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I'm using EF 4.1 Code First and trying to model the following.

public class Apple
{
    public int Id {get;set;}
}

public class Banana
{
    public int AppleId {get;set;}
    public int Id {get;set;}
    public virtual ICollection<Coconut> Coconuts {get;set;}
}

public class Coconuts
{
    public int AppleId {get;set;}
    public int Id {get;set;}
    public virtual ICollection<Banana> Bananas {get;set;}
}

The database looks like this. Fruit

This is an existing schema that doesn't follow the EF conventions, so I'm using the Fluent API to map the entities to the database. The mapping looks like this.

public class BananaMapping : EntityTypeConfiguration<Banana>
{
    public BananaMapping()
    {
        HasKey(e => new { e.AppleId, e.Id })
            .ToTable("Bananas", "fruit");
        Property(e => e.Id)
            .HasDatabaseGeneratedOption(DatabaseGeneratedOption.Identity);

        HasMany(e => e.Coconuts)
            .WithMany(s => s.Bananas)
            .Map(l =>
                     {
                         l.ToTable("BananaCoconuts", "fruit");
                         l.MapLeftKey("AppleId", "BananaId");
                         l.MapRightKey("AppleId", "CoconutId");
                     });
    }

(Apple and Coconut are mapped too, but omitted here for brevity) If I leave it like that, it will generate a MetadataException because of the shared column. "Schema specified is not valid. Errors: (110,6) : error 0019: Each property name in a type must be unique. Property name 'AppleId' was already defined."

To get past this, I created a computed column on BananaCoconuts that simply exposes a differently named copy of AppleId and called it BananaAppleId. I left the FKs alone (obviously) and changed the mapping to look like this...

HasMany(e => e.Coconuts)
    .WithMany(s => s.Bananas)
    .Map(l =>
        {
            l.ToTable("BananaCoconuts", "fruit");
            l.MapLeftKey("BananaAppleId", "BananaId");
            l.MapRightKey("AppleId", "CoconutId");
        }
    );

While somewhat smelly and definitely hacktastic, it did get me past the MetadataException, until I tried to add a new link from code.

var banana = dataContext.FindBanana(appleId, bananaId);
var coconut = dataContext.FindCoconut(appleId, coconutId);
banana.Coconuts.Add(coconut);
dataContext.SaveChanges();

Save changes throws a DbUpdateException

An error occurred while saving entities that do not expose foreign key properties for their relationships. The EntityEntries property will return null because a single entity cannot be identified as the source of the exception. Handling of exceptions while saving can be made easier by exposing foreign key properties in your entity types. See the InnerException for details.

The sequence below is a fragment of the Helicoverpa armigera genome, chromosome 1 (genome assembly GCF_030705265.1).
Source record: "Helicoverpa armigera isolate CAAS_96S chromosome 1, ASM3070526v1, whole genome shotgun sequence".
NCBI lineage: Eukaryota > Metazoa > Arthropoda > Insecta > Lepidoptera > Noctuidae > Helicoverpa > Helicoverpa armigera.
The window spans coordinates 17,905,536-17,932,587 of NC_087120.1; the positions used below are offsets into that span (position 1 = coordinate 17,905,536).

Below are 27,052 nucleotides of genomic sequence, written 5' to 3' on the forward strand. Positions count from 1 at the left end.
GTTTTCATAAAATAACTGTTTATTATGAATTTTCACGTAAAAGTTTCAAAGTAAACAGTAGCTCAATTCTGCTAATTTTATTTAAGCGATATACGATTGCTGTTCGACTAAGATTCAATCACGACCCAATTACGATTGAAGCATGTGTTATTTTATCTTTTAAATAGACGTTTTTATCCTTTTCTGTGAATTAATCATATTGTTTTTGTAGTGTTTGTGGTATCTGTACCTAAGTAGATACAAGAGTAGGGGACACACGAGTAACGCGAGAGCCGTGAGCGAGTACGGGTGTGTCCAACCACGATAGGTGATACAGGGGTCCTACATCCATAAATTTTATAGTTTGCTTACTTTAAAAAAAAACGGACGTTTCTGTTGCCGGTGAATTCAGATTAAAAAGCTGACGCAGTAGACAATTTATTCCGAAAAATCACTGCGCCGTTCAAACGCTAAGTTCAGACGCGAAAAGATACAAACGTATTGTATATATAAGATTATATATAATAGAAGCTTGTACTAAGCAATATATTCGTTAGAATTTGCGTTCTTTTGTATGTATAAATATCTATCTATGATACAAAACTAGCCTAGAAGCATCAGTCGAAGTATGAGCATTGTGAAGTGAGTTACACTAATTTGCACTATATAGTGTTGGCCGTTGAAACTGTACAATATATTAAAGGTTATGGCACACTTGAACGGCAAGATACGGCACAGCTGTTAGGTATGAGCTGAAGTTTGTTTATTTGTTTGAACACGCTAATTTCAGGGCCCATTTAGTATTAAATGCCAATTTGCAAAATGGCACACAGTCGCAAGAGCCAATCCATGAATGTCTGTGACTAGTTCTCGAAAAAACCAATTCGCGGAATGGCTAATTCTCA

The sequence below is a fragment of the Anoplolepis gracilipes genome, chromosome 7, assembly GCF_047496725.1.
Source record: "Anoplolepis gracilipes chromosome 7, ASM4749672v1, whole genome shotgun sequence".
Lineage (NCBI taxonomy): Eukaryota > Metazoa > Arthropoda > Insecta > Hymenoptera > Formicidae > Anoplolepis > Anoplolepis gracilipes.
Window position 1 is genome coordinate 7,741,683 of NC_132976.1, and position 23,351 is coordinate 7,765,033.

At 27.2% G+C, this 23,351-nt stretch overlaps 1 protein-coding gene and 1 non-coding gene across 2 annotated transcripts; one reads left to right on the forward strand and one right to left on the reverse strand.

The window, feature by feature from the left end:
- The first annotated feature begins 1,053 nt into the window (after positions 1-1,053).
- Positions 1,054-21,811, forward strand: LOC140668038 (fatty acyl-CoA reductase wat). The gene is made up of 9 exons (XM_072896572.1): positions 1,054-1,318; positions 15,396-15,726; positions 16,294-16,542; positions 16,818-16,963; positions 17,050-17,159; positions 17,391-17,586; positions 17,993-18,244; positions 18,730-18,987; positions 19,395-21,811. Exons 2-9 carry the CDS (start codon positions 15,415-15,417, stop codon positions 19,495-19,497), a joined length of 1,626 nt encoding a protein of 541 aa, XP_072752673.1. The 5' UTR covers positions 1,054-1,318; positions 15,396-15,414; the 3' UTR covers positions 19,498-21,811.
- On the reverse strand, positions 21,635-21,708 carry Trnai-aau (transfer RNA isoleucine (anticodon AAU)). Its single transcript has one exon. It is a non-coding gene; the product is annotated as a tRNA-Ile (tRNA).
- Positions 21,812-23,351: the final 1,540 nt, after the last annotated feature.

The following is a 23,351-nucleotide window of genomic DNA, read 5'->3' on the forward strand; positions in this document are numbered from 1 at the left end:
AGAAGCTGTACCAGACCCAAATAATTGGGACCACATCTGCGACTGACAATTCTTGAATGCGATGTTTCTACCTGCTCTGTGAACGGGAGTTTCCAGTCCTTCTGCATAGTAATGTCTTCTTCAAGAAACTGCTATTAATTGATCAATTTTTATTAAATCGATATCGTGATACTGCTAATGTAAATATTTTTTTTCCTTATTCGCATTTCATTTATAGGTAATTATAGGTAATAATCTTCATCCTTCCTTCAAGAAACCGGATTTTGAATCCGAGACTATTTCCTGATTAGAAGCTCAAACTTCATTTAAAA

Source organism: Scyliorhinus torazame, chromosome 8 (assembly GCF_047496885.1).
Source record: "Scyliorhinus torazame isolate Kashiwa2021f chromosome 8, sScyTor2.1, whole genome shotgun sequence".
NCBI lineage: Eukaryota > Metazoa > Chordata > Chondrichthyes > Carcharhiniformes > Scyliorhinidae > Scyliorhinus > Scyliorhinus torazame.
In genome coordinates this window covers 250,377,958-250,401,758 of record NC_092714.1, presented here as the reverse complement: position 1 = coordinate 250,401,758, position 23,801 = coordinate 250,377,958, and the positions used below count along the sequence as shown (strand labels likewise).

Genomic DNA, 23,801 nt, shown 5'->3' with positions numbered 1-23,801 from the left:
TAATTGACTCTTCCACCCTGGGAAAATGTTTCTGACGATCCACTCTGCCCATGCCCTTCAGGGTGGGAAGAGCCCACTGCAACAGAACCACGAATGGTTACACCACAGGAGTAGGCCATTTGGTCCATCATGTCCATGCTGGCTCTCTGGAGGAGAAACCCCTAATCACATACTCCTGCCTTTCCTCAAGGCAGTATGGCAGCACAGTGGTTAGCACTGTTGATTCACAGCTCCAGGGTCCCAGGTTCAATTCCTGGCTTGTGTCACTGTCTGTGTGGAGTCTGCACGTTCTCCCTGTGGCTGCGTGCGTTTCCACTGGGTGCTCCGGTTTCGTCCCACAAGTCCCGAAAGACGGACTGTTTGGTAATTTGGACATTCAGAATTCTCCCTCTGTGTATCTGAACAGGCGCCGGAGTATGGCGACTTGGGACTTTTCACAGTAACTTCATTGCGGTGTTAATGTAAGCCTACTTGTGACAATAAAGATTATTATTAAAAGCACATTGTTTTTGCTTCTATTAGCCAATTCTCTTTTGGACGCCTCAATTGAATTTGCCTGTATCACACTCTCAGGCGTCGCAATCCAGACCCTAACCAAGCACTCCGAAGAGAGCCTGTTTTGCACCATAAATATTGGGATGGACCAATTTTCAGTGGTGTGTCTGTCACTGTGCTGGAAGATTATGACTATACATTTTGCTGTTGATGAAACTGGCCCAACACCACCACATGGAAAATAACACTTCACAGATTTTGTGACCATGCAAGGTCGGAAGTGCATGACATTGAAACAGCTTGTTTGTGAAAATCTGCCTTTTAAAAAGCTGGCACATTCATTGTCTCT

And the inner (couple exceptions down, actually)...

{"The column \"BananaAppleId\" cannot be modified because it is either a computed column or is the result of a UNION operator."}

And now I'm out of ideas. :) The database schema accurately models what we need (with the exception of that computed column). What's the best way to handle this? I'm not crazy about making BananaAppleId a "real" column, changing the foreign keys, and having duplicate stored data that shouldn't but could get out of sync.

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1 Answer 1

up vote 2 down vote accepted

The join table needs to have 4 columns as primary key and each one is a foreign key to the main table. A column can not be set as computed because EF will insert records by sending all 4 column values. So in your case

HasMany(e => e.Coconuts)
    .WithMany(s => s.Bananas)
    .Map(l =>
        {
            l.ToTable("BananaCoconuts", "fruit");
            l.MapLeftKey("BananaAppleId", "BananaId");
            l.MapRightKey("CoconutAppleId", "CoconutId");
        }
    );

Otherwise you have to map the join table as a separate entity.

share|improve this answer
    
Thank you. This is what we did, and we put a check constraint between BananaAppleId and CoconutAppleId so they must stay in sync. –  Josh Jan 20 '12 at 16:35

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